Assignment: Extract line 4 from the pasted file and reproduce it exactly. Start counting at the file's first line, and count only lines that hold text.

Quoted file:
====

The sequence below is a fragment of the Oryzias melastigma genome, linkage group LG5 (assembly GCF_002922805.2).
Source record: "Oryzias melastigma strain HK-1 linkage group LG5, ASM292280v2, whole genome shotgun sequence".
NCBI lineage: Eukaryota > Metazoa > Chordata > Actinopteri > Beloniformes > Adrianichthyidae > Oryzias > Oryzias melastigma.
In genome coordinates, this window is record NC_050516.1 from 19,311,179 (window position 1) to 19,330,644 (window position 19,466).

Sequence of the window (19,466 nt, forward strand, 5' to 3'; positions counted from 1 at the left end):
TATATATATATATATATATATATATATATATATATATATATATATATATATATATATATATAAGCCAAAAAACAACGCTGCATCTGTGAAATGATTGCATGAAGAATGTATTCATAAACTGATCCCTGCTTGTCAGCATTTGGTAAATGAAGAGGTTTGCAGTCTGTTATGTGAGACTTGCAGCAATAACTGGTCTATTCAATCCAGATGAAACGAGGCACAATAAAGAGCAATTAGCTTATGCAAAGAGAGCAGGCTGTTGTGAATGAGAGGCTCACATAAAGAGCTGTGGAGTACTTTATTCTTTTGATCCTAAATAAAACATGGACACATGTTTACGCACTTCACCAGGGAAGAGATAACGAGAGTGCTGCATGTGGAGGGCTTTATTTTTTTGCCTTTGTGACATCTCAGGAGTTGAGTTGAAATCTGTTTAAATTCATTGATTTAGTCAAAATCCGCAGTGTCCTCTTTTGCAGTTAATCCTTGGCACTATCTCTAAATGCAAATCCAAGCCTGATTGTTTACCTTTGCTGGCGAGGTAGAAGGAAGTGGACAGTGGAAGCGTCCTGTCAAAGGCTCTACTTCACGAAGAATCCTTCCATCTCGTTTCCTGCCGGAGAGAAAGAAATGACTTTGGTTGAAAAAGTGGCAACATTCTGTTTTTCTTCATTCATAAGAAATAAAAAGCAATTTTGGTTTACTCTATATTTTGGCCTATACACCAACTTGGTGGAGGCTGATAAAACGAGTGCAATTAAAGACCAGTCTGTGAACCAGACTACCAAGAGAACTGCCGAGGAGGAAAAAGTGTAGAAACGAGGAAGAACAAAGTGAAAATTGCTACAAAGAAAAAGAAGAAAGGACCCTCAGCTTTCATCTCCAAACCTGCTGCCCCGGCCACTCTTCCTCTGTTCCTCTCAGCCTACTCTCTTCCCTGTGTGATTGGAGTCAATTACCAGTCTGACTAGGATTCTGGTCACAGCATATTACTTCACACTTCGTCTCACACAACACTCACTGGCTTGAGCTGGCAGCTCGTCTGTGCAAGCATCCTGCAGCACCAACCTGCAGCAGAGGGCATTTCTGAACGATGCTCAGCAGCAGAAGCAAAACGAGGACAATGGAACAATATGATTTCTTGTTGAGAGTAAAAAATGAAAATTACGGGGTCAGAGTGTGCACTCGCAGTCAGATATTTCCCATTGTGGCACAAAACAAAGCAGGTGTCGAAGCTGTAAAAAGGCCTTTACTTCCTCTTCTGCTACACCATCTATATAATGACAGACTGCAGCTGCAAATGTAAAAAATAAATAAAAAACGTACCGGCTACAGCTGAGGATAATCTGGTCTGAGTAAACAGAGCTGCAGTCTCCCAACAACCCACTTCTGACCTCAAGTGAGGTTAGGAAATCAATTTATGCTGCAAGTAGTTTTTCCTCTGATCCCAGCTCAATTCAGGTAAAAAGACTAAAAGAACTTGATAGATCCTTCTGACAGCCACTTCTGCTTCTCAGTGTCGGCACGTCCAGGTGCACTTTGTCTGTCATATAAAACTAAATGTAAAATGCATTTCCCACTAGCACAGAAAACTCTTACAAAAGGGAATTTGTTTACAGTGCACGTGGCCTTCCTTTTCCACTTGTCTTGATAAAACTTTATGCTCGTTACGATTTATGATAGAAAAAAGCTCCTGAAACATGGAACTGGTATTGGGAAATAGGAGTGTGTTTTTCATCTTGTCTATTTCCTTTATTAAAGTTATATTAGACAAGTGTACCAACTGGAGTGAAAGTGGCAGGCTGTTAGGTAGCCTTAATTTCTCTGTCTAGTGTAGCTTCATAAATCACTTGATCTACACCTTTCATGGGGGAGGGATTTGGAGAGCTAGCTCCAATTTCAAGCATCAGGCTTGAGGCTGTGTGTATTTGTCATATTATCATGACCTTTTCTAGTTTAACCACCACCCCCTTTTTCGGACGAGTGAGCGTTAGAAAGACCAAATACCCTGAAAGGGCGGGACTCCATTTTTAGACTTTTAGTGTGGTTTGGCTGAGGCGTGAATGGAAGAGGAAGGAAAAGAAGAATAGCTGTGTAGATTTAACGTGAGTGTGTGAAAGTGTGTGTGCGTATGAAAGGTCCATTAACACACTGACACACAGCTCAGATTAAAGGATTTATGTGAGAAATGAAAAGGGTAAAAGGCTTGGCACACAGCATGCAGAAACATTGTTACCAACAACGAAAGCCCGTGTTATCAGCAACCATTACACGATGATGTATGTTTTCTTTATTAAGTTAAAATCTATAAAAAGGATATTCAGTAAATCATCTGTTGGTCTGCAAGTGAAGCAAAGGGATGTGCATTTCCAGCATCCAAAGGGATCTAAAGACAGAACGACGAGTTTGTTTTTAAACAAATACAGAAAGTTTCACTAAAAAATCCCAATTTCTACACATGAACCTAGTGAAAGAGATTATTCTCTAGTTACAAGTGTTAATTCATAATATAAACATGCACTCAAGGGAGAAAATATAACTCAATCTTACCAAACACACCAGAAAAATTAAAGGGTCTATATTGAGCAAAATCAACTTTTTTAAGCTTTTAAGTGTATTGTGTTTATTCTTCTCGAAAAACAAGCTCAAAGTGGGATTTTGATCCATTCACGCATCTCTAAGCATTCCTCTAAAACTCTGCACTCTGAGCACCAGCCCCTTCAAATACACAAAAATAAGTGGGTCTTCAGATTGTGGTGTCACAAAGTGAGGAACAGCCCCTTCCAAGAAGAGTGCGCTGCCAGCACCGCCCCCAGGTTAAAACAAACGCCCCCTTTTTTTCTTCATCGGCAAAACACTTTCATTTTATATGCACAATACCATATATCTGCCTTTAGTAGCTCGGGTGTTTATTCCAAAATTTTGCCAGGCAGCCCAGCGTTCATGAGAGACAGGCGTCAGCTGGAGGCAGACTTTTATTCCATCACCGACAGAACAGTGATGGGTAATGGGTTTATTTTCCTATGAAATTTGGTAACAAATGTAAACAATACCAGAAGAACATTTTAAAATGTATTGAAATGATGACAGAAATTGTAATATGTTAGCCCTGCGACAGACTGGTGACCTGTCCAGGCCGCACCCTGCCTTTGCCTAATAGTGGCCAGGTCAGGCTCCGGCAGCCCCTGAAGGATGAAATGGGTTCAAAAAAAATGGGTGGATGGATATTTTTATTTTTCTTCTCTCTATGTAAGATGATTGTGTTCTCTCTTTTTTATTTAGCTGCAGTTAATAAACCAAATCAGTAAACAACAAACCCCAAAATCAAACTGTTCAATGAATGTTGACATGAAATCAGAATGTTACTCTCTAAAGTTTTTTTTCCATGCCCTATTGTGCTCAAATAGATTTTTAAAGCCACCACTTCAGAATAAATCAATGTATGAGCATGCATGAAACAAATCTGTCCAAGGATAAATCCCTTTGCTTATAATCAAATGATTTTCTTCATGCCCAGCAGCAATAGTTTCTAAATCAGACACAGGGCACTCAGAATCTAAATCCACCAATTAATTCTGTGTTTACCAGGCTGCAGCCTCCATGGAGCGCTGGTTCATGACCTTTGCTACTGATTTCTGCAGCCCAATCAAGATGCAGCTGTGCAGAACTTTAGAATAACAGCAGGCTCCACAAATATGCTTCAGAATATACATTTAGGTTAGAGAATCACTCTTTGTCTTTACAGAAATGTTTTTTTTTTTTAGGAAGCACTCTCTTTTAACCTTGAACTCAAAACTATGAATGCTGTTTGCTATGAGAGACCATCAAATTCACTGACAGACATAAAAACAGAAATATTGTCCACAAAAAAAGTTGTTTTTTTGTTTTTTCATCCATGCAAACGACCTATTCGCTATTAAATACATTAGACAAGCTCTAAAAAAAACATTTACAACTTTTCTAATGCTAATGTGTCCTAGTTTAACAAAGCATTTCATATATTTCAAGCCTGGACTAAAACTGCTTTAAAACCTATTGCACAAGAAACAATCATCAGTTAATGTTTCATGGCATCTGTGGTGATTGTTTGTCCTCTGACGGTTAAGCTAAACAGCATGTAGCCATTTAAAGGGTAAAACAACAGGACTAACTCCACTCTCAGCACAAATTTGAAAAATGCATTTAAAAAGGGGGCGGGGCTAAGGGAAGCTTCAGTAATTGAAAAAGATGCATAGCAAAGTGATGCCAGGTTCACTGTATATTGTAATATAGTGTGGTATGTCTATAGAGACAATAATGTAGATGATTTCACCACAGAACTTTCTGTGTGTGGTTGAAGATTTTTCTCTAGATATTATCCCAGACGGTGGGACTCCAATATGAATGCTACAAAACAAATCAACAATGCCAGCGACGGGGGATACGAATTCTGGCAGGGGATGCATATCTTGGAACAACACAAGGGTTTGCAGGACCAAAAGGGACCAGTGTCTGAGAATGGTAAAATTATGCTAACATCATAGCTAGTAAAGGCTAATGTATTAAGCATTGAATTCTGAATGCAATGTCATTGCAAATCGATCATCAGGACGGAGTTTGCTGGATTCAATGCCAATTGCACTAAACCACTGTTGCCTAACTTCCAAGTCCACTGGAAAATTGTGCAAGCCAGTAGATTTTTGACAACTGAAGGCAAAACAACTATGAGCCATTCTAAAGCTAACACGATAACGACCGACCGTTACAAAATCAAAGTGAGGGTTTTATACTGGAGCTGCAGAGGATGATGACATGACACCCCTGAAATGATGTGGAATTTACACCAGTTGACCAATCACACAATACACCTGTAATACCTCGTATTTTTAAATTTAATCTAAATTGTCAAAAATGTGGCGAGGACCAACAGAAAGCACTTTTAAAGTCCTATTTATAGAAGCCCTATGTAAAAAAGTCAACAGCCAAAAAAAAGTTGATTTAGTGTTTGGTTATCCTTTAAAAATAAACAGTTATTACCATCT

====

In genome coordinates, this window is record NC_050516.1 from 19,311,179 (window position 1) to 19,330,644 (window position 19,466).